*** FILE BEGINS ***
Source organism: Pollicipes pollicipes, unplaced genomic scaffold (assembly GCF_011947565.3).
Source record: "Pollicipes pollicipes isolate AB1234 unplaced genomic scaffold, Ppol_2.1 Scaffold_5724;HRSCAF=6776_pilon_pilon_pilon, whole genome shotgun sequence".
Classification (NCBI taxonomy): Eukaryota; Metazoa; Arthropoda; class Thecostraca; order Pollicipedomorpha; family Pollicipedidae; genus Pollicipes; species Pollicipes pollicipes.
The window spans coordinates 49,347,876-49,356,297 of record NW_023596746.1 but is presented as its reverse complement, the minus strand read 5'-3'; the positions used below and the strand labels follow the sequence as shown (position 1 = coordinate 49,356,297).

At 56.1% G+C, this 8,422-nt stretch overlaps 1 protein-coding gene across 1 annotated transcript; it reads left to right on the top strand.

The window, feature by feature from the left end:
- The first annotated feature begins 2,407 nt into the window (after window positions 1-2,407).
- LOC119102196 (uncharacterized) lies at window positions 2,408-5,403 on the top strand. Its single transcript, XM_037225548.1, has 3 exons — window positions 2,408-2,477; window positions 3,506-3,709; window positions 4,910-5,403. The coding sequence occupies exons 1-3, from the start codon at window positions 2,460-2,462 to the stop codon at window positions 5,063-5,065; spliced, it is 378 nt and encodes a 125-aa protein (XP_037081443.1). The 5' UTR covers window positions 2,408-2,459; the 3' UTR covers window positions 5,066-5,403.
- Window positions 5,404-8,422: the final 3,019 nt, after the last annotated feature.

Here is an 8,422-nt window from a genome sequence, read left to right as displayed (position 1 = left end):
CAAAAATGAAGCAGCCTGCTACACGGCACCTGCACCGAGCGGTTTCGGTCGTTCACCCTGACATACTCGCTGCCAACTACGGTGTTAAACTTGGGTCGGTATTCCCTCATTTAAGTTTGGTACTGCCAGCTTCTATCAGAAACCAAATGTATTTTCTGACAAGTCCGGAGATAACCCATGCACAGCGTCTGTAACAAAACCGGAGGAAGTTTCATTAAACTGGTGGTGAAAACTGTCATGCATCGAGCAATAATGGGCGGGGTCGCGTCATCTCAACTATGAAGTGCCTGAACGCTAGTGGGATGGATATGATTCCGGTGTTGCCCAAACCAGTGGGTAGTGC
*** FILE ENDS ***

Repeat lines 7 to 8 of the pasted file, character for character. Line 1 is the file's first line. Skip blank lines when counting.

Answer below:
- The first annotated feature begins 2,407 nt into the window (after window positions 1-2,407).
- LOC119102196 (uncharacterized) lies at window positions 2,408-5,403 on the top strand. Its single transcript, XM_037225548.1, has 3 exons — window positions 2,408-2,477; window positions 3,506-3,709; window positions 4,910-5,403. The coding sequence occupies exons 1-3, from the start codon at window positions 2,460-2,462 to the stop codon at window positions 5,063-5,065; spliced, it is 378 nt and encodes a 125-aa protein (XP_037081443.1). The 5' UTR covers window positions 2,408-2,459; the 3' UTR covers window positions 5,066-5,403.